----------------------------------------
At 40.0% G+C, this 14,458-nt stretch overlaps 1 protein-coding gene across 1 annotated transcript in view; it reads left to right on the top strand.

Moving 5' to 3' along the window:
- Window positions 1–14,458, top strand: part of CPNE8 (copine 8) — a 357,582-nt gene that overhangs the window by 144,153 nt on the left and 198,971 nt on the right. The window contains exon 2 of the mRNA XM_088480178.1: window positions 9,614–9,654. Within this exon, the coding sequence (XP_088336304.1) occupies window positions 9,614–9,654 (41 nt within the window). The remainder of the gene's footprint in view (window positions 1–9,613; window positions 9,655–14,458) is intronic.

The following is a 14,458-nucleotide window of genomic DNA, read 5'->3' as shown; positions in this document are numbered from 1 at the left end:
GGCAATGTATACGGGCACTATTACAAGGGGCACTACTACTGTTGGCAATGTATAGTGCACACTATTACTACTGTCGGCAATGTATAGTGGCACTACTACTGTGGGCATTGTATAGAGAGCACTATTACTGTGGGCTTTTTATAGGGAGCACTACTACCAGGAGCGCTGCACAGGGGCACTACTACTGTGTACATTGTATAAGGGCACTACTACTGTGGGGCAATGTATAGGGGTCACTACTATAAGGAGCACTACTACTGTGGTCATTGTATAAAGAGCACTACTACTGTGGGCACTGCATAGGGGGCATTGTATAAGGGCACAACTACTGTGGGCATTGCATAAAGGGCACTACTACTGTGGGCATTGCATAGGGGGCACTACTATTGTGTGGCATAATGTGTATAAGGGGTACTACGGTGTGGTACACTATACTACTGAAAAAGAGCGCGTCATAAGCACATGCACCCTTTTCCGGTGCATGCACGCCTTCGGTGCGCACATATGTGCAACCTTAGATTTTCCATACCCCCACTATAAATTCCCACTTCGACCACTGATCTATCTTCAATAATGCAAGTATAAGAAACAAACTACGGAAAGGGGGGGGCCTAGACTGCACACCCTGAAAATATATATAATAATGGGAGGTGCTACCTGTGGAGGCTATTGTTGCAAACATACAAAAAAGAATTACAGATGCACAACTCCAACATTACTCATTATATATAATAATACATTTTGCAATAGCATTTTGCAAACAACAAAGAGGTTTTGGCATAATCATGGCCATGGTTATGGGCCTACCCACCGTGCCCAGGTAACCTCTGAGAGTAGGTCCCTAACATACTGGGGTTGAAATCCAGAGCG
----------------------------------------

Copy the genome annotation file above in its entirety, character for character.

At 40.0% G+C, this 14,458-nt stretch overlaps 1 protein-coding gene across 1 annotated transcript in view; it reads left to right on the top strand.

Moving 5' to 3' along the window:
- Window positions 1–14,458, top strand: part of CPNE8 (copine 8) — a 357,582-nt gene that overhangs the window by 144,153 nt on the left and 198,971 nt on the right. The window contains exon 2 of the mRNA XM_088480178.1: window positions 9,614–9,654. Within this exon, the coding sequence (XP_088336304.1) occupies window positions 9,614–9,654 (41 nt within the window). The remainder of the gene's footprint in view (window positions 1–9,613; window positions 9,655–14,458) is intronic.

The following is a 14,458-nucleotide window of genomic DNA, read 5'->3' as shown; positions in this document are numbered from 1 at the left end:
GGCAATGTATACGGGCACTATTACAAGGGGCACTACTACTGTTGGCAATGTATAGTGCACACTATTACTACTGTCGGCAATGTATAGTGGCACTACTACTGTGGGCATTGTATAGAGAGCACTATTACTGTGGGCTTTTTATAGGGAGCACTACTACCAGGAGCGCTGCACAGGGGCACTACTACTGTGTACATTGTATAAGGGCACTACTACTGTGGGGCAATGTATAGGGGTCACTACTATAAGGAGCACTACTACTGTGGTCATTGTATAAAGAGCACTACTACTGTGGGCACTGCATAGGGGGCATTGTATAAGGGCACAACTACTGTGGGCATTGCATAAAGGGCACTACTACTGTGGGCATTGCATAGGGGGCACTACTATTGTGTGGCATAATGTGTATAAGGGGTACTACGGTGTGGTACACTATACTACTGAAAAAGAGCGCGTCATAAGCACATGCACCCTTTTCCGGTGCATGCACGCCTTCGGTGCGCACATATGTGCAACCTTAGATTTTCCATACCCCCACTATAAATTCCCACTTCGACCACTGATCTATCTTCAATAATGCAAGTATAAGAAACAAACTACGGAAAGGGGGGGGCCTAGACTGCACACCCTGAAAATATATATAATAATGGGAGGTGCTACCTGTGGAGGCTATTGTTGCAAACATACAAAAAAGAATTACAGATGCACAACTCCAACATTACTCATTATATATAATAATACATTTTGCAATAGCATTTTGCAAACAACAAAGAGGTTTTGGCATAATCATGGCCATGGTTATGGGCCTACCCACCGTGCCCAGGTAACCTCTGAGAGTAGGTCCCTAACATACTGGGGTTGAAATCCAGAGCG